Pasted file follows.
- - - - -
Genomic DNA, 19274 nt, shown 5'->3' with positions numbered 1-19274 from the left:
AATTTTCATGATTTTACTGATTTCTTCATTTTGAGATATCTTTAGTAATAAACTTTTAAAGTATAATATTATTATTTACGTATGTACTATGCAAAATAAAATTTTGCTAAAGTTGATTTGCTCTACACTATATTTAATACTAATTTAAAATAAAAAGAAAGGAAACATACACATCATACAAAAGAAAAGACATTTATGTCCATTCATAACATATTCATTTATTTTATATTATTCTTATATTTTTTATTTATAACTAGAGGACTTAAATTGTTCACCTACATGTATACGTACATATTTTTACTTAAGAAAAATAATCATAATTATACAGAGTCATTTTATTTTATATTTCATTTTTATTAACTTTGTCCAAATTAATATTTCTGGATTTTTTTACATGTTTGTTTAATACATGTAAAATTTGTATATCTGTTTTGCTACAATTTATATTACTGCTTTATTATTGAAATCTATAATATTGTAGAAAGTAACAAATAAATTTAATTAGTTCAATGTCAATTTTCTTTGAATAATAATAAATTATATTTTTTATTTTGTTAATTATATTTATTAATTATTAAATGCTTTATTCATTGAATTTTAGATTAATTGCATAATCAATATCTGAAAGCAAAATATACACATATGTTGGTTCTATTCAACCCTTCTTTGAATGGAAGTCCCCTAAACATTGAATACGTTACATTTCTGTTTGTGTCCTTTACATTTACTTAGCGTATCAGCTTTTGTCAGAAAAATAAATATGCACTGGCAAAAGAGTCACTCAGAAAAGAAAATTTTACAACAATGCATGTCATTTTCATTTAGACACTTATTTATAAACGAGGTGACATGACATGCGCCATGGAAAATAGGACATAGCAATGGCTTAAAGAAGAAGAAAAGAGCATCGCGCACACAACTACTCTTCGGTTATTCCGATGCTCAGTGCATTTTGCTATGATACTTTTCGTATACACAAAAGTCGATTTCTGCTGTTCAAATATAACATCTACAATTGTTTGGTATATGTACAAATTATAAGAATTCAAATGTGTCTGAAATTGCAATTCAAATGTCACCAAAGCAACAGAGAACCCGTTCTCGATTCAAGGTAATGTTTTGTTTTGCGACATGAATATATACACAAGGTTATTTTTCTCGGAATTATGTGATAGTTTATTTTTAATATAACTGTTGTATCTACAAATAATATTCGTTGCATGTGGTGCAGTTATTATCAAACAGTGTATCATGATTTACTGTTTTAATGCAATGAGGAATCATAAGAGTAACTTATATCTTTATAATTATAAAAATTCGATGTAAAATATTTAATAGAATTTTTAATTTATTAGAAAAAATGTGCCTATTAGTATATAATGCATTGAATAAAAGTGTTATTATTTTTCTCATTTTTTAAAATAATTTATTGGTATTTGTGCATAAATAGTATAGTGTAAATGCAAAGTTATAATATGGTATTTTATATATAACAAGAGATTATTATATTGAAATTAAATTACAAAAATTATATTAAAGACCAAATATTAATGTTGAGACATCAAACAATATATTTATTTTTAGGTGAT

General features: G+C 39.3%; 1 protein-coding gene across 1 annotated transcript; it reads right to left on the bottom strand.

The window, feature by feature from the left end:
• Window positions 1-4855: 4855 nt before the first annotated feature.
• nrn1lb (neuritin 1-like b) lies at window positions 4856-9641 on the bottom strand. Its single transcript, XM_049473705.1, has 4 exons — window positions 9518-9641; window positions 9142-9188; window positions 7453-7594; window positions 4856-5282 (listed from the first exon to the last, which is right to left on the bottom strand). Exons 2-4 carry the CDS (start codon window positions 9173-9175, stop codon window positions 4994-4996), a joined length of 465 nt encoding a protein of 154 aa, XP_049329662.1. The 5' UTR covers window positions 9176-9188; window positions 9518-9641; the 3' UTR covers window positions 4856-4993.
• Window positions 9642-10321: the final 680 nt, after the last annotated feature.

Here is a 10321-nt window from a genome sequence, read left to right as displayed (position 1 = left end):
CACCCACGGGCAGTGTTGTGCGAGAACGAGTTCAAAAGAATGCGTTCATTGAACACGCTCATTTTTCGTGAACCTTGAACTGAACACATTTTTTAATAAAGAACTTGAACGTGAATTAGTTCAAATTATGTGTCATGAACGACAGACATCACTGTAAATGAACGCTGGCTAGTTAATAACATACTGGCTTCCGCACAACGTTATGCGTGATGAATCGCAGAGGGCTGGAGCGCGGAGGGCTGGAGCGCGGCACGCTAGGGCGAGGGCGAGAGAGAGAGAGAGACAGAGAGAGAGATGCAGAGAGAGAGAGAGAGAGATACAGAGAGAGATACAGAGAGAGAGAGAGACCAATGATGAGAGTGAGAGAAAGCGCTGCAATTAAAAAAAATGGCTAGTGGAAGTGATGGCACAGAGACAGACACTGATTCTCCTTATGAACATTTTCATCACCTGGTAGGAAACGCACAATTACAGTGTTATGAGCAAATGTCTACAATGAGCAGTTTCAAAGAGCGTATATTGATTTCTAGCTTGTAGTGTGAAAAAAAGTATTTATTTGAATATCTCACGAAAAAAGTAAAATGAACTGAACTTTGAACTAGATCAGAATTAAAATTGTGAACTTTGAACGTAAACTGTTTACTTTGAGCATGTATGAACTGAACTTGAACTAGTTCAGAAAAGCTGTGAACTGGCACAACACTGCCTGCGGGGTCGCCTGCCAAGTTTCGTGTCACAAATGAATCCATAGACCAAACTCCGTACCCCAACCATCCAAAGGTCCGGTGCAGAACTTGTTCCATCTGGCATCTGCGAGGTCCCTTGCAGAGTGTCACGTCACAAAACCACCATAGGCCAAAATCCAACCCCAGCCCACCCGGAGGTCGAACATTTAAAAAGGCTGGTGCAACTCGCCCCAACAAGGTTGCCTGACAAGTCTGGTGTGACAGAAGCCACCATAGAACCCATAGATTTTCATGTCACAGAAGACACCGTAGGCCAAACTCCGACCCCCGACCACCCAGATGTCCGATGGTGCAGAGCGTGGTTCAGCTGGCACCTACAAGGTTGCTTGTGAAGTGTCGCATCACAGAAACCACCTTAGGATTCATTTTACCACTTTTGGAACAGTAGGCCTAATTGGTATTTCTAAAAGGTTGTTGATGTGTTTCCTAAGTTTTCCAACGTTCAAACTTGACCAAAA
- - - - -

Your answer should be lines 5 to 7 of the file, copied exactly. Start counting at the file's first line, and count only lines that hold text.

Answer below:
• Window positions 1-4855: 4855 nt before the first annotated feature.
• nrn1lb (neuritin 1-like b) lies at window positions 4856-9641 on the bottom strand. Its single transcript, XM_049473705.1, has 4 exons — window positions 9518-9641; window positions 9142-9188; window positions 7453-7594; window positions 4856-5282 (listed from the first exon to the last, which is right to left on the bottom strand). Exons 2-4 carry the CDS (start codon window positions 9173-9175, stop codon window positions 4994-4996), a joined length of 465 nt encoding a protein of 154 aa, XP_049329662.1. The 5' UTR covers window positions 9176-9188; window positions 9518-9641; the 3' UTR covers window positions 4856-4993.
• Window positions 9642-10321: the final 680 nt, after the last annotated feature.